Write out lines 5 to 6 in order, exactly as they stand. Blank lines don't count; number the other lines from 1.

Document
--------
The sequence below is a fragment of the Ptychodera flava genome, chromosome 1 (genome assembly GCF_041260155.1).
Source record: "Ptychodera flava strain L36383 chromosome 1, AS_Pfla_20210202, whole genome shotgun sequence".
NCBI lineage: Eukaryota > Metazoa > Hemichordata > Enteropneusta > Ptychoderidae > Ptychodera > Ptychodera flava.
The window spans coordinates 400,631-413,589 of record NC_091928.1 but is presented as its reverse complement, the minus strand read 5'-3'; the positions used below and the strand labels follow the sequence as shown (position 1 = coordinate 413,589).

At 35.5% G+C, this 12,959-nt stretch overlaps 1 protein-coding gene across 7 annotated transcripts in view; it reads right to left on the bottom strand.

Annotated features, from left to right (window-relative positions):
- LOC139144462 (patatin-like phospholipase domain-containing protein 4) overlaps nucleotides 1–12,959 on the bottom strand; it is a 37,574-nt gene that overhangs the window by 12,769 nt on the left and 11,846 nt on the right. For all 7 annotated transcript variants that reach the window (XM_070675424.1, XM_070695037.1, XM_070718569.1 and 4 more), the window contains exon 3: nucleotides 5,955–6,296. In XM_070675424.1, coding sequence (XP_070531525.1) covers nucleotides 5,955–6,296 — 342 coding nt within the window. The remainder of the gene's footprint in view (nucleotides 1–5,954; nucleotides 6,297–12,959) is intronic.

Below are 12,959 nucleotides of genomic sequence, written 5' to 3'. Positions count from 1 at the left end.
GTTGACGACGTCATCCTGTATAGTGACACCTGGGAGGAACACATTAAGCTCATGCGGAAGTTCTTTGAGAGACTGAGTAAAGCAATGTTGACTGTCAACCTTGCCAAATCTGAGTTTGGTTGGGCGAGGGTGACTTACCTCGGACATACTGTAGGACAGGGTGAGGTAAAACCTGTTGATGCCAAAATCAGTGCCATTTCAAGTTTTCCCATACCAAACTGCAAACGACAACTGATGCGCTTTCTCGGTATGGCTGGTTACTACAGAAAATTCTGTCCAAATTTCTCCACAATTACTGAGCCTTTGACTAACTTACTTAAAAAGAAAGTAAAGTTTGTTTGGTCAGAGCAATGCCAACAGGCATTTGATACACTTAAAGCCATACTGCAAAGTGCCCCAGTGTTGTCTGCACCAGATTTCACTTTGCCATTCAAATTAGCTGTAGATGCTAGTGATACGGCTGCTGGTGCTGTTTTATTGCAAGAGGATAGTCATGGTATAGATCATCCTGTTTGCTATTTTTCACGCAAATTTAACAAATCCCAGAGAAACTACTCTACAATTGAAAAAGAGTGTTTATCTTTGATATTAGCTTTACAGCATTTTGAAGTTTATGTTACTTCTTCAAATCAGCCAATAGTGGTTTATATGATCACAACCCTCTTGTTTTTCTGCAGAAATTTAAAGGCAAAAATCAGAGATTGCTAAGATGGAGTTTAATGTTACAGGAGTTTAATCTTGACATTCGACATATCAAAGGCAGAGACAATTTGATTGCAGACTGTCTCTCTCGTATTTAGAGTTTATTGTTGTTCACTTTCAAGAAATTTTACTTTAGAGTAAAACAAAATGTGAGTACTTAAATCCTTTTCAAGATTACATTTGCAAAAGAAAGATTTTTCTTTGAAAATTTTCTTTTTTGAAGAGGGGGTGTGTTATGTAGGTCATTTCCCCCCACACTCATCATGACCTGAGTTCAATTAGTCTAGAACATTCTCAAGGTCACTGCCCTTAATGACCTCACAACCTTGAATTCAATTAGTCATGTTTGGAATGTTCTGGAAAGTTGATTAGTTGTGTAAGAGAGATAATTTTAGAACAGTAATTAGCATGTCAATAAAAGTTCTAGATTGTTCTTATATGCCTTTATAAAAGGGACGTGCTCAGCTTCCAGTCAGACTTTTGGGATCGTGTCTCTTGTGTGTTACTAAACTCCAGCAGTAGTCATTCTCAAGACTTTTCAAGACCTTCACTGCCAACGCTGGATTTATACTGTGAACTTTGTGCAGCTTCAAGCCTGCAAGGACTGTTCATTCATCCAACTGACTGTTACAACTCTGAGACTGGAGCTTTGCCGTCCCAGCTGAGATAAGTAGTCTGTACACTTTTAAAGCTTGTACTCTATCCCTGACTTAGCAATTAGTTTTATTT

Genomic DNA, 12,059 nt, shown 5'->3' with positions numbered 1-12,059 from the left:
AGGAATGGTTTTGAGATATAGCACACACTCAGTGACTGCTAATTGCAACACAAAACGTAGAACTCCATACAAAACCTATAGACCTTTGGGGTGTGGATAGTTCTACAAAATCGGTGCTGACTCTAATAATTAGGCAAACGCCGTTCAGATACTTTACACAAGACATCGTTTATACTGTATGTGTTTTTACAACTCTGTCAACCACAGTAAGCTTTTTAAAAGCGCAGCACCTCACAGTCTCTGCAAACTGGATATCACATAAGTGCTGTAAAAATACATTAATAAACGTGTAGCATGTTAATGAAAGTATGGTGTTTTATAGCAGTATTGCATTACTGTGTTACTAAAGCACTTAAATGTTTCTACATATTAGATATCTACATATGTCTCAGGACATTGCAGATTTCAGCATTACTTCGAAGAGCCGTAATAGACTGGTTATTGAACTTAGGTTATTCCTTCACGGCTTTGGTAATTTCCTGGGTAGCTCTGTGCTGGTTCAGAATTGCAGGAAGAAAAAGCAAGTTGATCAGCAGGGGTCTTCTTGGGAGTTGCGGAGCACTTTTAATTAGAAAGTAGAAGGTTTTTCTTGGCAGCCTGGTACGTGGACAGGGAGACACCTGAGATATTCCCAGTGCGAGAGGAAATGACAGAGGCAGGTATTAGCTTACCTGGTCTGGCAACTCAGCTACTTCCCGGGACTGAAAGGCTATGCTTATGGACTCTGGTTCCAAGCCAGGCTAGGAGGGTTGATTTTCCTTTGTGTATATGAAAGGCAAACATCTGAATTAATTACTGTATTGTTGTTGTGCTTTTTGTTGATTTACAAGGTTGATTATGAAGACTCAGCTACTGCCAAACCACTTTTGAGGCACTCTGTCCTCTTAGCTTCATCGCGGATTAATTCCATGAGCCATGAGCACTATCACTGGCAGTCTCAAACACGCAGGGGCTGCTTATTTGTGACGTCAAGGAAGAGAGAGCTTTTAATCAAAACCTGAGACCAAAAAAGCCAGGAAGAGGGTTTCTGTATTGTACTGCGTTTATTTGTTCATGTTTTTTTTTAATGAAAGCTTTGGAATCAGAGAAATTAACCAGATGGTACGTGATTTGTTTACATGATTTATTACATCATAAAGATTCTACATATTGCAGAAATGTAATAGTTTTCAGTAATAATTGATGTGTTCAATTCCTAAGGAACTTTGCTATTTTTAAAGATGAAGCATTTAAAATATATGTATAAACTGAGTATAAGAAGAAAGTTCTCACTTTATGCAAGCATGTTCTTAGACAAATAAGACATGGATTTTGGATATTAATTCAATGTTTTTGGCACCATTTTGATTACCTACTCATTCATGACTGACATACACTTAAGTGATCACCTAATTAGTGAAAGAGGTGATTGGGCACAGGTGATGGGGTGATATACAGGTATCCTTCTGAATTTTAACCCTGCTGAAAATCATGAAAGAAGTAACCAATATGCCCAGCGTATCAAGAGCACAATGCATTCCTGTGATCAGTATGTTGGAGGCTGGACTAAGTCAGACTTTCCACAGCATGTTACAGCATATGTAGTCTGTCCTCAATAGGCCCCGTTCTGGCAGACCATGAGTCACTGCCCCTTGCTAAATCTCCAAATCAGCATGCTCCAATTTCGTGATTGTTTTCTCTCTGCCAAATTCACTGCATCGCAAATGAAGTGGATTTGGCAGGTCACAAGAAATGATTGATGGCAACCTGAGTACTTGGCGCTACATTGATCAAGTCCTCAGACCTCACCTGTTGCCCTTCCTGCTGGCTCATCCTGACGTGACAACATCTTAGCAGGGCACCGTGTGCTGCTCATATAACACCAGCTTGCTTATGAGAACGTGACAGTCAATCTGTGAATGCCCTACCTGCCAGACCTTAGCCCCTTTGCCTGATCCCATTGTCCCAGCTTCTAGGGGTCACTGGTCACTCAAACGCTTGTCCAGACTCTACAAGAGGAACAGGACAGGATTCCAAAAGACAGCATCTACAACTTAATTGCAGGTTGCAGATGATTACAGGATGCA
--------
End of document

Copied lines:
At 35.5% G+C, this 12,959-nt stretch overlaps 1 protein-coding gene across 7 annotated transcripts in view; it reads right to left on the bottom strand.

Annotated features, from left to right (window-relative positions):